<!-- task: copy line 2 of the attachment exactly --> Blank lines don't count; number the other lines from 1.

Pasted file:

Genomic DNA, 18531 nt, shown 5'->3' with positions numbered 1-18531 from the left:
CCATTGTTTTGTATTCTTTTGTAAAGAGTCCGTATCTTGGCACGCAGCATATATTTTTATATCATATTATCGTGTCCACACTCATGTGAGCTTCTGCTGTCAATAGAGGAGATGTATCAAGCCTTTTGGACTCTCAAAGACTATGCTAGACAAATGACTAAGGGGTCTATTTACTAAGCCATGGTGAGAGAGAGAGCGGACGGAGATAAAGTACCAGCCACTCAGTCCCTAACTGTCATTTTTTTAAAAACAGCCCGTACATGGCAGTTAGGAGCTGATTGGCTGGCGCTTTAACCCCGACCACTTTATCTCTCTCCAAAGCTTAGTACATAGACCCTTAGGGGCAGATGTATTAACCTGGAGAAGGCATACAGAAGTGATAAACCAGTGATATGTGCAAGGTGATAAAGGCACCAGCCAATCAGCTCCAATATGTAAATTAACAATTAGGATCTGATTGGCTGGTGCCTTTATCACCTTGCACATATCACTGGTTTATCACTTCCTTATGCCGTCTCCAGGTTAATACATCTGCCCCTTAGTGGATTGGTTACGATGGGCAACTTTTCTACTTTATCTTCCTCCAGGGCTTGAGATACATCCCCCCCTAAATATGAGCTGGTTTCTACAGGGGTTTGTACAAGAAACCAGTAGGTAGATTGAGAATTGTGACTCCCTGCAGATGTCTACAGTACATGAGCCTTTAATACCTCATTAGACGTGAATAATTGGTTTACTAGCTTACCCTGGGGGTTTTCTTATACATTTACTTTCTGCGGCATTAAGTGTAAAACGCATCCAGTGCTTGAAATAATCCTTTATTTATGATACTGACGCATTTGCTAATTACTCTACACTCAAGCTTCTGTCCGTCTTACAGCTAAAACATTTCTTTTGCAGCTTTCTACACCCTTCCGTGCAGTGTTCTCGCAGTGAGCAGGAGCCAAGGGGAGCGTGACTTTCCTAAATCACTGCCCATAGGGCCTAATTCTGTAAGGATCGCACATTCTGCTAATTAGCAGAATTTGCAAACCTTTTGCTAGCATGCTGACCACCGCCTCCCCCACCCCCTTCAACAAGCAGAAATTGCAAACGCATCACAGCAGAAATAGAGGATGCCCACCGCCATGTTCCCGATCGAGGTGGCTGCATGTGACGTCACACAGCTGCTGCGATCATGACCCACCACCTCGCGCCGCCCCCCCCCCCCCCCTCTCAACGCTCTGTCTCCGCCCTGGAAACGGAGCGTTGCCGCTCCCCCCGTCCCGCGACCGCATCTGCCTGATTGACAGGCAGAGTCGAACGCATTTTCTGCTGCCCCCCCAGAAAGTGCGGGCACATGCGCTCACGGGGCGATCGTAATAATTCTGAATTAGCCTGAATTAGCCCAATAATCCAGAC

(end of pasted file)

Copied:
CCATTGTTTTGTATTCTTTTGTAAAGAGTCCGTATCTTGGCACGCAGCATATATTTTTATATCATATTATCGTGTCCACACTCATGTGAGCTTCTGCTGTCAATAGAGGAGATGTATCAAGCCTTTTGGACTCTCAAAGACTATGCTAGACAAATGACTAAGGGGTCTATTTACTAAGCCATGGTGAGAGAGAGAGCGGACGGAGATAAAGTACCAGCCACTCAGTCCCTAACTGTCATTTTTTTAAAAACAGCCCGTACATGGCAGTTAGGAGCTGATTGGCTGGCGCTTTAACCCCGACCACTTTATCTCTCTCCAAAGCTTAGTACATAGACCCTTAGGGGCAGATGTATTAACCTGGAGAAGGCATACAGAAGTGATAAACCAGTGATATGTGCAAGGTGATAAAGGCACCAGCCAATCAGCTCCAATATGTAAATTAACAATTAGGATCTGATTGGCTGGTGCCTTTATCACCTTGCACATATCACTGGTTTATCACTTCCTTATGCCGTCTCCAGGTTAATACATCTGCCCCTTAGTGGATTGGTTACGATGGGCAACTTTTCTACTTTATCTTCCTCCAGGGCTTGAGATACATCCCCCCCTAAATATGAGCTGGTTTCTACAGGGGTTTGTACAAGAAACCAGTAGGTAGATTGAGAATTGTGACTCCCTGCAGATGTCTACAGTACATGAGCCTTTAATACCTCATTAGACGTGAATAATTGGTTTACTAGCTTACCCTGGGGGTTTTCTTATACATTTACTTTCTGCGGCATTAAGTGTAAAACGCATCCAGTGCTTGAAATAATCCTTTATTTATGATACTGACGCATTTGCTAATTACTCTACACTCAAGCTTCTGTCCGTCTTACAGCTAAAACATTTCTTTTGCAGCTTTCTACACCCTTCCGTGCAGTGTTCTCGCAGTGAGCAGGAGCCAAGGGGAGCGTGACTTTCCTAAATCACTGCCCATAGGGCCTAATTCTGTAAGGATCGCACATTCTGCTAATTAGCAGAATTTGCAAACCTTTTGCTAGCATGCTGACCACCGCCTCCCCCACCCCCTTCAACAAGCAGAAATTGCAAACGCATCACAGCAGAAATAGAGGATGCCCACCGCCATGTTCCCGATCGAGGTGGCTGCATGTGACGTCACACAGCTGCTGCGATCATGACCCACCACCTCGCGCCGCCCCCCCCCCCCCCCTCTCAACGCTCTGTCTCCGCCCTGGAAACGGAGCGTTGCCGCTCCCCCCGTCCCGCGACCGCATCTGCCTGATTGACAGGCAGAGTCGAACGCATTTTCTGCTGCCCCCCCAGAAAGTGCGGGCACATGCGCTCACGGGGCGATCGTAATAATTCTGAATTAGCCTGAATTAGCCCAATAATCCAGAC